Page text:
How Bad Is the Unemployment Rate and What Does It Mean?
The unemployment rate has always been a fairly significant indicator of economics. But first thing first, we should learn how bad is the unemployment rate in the U.S. today. Although the United States' unemployment rate fell from 14.7% in April to 11.1% in June, there are still five states with over 15% of people who can't find work. (Duffin, 2020) This looks even more extreme in the big cities, like New York and Los Angeles. Both cities had a jobless rate of around 20%, meaning 1 in 5 Americans do not have a job. (Iacurci, 2020) New York did a pretty good job of controlling the COVID-19 compared with Los Angeles. Although the number of unemployed people has dropped by 1 percent in LA, it came with a price. The recall of furloughed workers largely increased the confirmed case of COVID-19 in the LA area and even the entire state, forcing governor Gavin Newson to shut down some businesses again.
Economists infer that this level of the unemployment rate is likely to be an indicator of a new economic "depression". Although it does not have an unequivocal definition, an economic depression generally marks by a decline of real GDP exceeding 10% or a recession lasting two or more years. (The Economist, 2008) A recession means a declining economic activity and weak purchasing power is a result of unemployment. The Depression-era peak unemployment rate reached 25.6%. And thus, there are good reasons to believe that such a high employment rate may cause an economic recession.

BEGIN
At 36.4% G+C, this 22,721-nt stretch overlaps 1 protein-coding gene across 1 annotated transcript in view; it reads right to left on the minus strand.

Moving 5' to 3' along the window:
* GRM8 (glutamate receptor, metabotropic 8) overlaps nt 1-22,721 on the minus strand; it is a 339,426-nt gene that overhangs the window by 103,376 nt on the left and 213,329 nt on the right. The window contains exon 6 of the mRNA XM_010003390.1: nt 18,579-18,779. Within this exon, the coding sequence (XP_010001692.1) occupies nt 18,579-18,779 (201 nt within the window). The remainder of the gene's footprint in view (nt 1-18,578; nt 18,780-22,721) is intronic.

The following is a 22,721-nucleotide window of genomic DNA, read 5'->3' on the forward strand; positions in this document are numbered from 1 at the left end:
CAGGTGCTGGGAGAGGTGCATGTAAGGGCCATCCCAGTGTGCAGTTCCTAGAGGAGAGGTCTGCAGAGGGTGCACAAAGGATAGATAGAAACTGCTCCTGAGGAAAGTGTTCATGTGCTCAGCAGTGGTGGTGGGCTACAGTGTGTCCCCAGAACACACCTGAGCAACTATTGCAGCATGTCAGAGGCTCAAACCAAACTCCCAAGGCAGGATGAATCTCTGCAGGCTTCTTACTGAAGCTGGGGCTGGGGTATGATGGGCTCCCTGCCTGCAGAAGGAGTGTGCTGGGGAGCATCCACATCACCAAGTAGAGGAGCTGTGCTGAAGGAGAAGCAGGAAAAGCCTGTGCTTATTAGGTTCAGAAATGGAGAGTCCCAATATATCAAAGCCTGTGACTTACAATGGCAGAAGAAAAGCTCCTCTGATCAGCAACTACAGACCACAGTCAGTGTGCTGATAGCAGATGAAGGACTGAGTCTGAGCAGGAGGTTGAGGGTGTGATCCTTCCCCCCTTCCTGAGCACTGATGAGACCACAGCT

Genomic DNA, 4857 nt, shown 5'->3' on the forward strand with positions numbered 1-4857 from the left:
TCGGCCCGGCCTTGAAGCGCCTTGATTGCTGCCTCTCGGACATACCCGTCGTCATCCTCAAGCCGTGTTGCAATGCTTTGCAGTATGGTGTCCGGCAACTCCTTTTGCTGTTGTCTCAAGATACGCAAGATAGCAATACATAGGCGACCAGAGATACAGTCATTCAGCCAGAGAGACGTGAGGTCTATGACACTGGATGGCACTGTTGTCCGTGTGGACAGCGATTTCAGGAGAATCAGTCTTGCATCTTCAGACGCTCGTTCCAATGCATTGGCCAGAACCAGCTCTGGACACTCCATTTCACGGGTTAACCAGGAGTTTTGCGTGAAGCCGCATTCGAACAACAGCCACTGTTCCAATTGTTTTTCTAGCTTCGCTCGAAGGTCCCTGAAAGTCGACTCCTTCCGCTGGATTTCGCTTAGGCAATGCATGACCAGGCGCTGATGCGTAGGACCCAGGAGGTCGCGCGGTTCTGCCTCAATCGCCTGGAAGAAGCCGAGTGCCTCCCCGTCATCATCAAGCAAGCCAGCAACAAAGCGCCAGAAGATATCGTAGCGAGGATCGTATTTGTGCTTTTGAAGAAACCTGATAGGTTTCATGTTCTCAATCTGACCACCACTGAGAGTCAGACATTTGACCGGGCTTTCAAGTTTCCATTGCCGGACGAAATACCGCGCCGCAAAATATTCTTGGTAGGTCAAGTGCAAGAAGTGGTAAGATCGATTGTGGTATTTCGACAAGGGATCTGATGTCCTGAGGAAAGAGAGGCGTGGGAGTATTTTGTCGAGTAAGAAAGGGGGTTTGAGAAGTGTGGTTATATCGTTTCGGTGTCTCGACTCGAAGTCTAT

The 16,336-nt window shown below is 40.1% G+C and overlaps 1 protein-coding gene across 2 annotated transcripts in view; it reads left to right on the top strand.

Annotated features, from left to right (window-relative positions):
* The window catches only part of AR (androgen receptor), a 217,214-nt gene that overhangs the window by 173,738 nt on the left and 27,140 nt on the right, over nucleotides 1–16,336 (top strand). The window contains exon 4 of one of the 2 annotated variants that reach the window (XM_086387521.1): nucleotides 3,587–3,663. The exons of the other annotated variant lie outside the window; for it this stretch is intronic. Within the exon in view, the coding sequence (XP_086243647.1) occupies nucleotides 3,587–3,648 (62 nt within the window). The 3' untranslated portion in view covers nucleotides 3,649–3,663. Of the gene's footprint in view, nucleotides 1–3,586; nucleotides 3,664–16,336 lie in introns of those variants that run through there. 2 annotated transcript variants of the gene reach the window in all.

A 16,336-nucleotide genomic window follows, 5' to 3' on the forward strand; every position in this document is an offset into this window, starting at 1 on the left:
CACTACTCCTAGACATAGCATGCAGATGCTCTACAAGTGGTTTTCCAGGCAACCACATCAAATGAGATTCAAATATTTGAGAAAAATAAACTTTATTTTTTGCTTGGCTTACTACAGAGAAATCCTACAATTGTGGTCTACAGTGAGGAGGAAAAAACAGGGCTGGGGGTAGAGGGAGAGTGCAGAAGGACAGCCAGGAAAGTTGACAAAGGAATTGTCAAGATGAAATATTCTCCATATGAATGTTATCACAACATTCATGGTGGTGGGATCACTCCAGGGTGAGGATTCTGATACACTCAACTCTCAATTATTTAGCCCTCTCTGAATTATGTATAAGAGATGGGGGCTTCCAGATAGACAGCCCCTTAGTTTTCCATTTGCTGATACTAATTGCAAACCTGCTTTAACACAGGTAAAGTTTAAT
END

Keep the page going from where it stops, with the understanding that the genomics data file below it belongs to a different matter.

However, the unemployment rate is only one indicator of an economic depression, and some hard times this country has experienced does not qualify as depression. In fact, most economic crises were called "panics" instead of "depressions". Economists tend not to name a short-term contraction as an economic depression. Moreover, the unemployment benefits and the additional $600 per week provided by the CARES (Coronavirus Aid, Relief, and Economic Security) Act can make up for the loss of jobless Americans.
Some would argue that this additional compensation may not be as beneficial to the society as it looks because $600 is more than some low-wage laborers can possibly earn in a week. Under the circumstances, people may be reluctant to work even when they have the ability to contribute. For the ones received the $600 during the past four months, what did you do? Did you learn something new? Did you continue to work at home (if you were able to keep your job) for the benefit of the society?
1. Iacurci, G. (2020, July 22). A second Great Depression? Unemployment crisis hits big cities hard. Retrieved August 05, 2020, from https://www.cnbc.com/2020/07/21/some-big-cities-are-hitting-great-depression-unemployment-levels.html
2. Duffin, P., & 2, J. (2020, July 02). U.S. unemployment rate: Adjusted, June 2020. Retrieved August 05, 2020, from https://www.statista.com/statistics/273909/seasonally-adjusted-monthly-unemployment-rate-in-the-us/
4. USAFacts. (2020, July 24). Historic Unemployment Weekly Claims: Unemployment Data. Retrieved August 06, 2020, from https://usafacts.org/visualizations/weekly-unemployment-claims/?utm_source=google